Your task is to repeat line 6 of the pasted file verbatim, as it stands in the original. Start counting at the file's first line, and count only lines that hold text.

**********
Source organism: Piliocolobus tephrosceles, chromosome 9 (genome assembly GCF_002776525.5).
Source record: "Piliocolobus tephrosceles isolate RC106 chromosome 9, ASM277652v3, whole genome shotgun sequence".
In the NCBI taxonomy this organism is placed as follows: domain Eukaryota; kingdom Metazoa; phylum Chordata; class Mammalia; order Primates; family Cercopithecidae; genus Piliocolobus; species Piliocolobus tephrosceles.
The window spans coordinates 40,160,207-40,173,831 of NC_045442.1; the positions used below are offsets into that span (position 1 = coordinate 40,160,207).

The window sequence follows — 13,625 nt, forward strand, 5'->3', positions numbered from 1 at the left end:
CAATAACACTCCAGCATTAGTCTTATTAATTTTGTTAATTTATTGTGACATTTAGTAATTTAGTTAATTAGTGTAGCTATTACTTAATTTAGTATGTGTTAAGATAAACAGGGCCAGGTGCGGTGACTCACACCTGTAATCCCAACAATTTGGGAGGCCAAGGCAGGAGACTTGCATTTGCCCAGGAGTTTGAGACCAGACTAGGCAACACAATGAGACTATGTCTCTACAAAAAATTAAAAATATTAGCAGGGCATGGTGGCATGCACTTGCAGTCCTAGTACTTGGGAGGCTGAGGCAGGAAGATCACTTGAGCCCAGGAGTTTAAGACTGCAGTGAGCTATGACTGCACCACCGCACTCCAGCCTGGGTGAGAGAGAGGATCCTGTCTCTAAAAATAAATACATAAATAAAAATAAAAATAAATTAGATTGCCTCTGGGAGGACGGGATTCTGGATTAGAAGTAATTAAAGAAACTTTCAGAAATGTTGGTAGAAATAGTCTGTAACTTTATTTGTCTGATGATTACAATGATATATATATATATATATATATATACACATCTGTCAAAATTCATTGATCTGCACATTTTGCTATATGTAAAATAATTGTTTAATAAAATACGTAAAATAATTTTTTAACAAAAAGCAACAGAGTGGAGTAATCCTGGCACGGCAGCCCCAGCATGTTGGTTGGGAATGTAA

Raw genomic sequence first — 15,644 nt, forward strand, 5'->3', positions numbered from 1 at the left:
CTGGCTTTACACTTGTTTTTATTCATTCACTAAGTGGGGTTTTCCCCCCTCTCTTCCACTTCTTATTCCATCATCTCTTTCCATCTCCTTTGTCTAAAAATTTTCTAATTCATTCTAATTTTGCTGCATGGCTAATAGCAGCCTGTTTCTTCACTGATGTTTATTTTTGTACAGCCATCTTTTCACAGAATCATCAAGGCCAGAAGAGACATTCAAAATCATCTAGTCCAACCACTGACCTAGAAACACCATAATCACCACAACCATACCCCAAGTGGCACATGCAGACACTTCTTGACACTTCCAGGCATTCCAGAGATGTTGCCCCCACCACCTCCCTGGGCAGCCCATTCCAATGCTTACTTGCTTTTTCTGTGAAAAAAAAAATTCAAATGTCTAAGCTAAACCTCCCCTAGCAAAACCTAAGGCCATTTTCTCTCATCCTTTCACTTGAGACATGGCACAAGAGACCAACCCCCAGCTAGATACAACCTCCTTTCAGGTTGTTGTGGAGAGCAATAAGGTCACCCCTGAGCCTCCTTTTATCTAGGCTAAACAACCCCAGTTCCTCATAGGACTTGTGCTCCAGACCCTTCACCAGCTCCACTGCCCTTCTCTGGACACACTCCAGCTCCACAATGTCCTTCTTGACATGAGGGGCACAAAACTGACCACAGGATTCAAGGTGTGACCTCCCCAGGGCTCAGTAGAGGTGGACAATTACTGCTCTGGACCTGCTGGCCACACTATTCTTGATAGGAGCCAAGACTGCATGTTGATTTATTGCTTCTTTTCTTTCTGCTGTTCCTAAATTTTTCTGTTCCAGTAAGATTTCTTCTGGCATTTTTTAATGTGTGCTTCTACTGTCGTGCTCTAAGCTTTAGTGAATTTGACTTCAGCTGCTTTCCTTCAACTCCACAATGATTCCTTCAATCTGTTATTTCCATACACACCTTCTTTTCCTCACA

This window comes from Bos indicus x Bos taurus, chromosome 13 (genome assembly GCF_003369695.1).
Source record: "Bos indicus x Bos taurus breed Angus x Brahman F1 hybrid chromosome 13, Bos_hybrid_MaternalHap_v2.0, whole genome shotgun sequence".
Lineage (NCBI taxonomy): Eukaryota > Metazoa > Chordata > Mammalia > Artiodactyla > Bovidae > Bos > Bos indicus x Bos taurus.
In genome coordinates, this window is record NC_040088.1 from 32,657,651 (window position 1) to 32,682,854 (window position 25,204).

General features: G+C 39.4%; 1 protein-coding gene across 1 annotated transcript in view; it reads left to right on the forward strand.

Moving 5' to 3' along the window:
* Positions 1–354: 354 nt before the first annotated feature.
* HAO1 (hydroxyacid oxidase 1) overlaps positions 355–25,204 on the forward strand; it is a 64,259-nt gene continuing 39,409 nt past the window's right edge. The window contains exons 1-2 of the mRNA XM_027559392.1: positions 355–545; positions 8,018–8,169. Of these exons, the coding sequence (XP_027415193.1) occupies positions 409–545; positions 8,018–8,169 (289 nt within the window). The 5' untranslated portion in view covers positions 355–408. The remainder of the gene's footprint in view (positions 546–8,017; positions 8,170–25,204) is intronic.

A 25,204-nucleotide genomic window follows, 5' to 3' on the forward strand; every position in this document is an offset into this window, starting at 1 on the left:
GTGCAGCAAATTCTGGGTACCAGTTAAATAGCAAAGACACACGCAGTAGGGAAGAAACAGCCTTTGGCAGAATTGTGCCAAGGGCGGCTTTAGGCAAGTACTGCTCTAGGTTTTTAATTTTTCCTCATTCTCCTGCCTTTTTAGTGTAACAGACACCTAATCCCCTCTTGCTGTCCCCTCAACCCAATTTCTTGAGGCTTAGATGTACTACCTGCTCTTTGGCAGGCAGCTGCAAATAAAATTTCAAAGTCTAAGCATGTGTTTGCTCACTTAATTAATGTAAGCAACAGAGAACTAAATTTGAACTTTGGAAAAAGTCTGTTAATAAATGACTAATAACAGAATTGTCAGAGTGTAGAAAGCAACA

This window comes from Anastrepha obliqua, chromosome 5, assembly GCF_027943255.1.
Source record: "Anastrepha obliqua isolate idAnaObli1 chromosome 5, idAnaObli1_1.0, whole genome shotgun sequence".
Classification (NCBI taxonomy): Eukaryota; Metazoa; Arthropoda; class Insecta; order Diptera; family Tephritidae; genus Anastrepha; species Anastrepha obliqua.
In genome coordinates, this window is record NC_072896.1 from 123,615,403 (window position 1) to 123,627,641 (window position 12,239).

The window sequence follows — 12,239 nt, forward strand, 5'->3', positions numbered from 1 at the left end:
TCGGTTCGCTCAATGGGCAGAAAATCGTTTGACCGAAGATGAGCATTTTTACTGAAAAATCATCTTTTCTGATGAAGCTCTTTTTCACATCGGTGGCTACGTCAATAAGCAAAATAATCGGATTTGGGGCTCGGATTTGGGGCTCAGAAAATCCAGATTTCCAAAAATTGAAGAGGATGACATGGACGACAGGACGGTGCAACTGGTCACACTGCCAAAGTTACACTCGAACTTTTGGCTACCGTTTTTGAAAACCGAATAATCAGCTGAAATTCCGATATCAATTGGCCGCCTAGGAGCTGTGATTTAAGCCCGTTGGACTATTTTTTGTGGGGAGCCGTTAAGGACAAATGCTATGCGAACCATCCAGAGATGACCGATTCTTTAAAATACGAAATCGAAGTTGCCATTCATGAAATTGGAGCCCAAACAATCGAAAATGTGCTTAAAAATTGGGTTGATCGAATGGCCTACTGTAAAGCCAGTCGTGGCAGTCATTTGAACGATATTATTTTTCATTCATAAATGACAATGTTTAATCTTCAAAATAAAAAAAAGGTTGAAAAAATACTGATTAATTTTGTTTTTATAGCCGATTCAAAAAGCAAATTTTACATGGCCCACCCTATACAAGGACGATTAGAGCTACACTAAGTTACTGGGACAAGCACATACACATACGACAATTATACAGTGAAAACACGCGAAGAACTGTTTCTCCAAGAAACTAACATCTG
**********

CAATAACACTCCAGCATTAGTCTTATTAATTTTGTTAATTTATTGTGACATTTAGTAATTTAGTTAATTAGTGTAGCTATTACTTAATTTAGTATGTGTTAAGATAAACAGGGCCAGGTGCGGTGACTCACACCTGTAATCCCAACAATTTGGGAGGCCAAGGCAGGAGACTTGCATTTGCCCAGGAGTTTGAGACCAGACTAGGCAACACAATGAGACTATGTCTCTACAAAAAATTAAAAATATTAGCAGGGCATGGTGGCATGCACTTGCAGTCCTAGTACTTGGGAGGCTGAGGCAGGAAGATCACTTGAGCCCAGGAGTTTAAGACTGCAGTGAGCTATGACTGCACCACCGCACTCCAGCCTGGGTGAGAGAGAGGATCCTGTCTCTAAAAATAAATACATAAATAAAAATAAAAATAAATTAGATTGCCTCTGGGAGGACGGGATTCTGGATTAGAAGTAATTAAAGAAACTTTCAGAAATGTTGGTAGAAATAGTCTGTAACTTTATTTGTCTGATGATTACAATGATATATATATATATATATATATATACACATCTGTCAAAATTCATTGATCTGCACATTTTGCTATATGTAAAATAATTGTTTAATAAAATACGTAAAATAATTTTTTAACAAAAAGCAACAGAGTGGAGTAATCCTGGCACGGCAGCCCCAGCATGTTGGTTGGGAATGTAA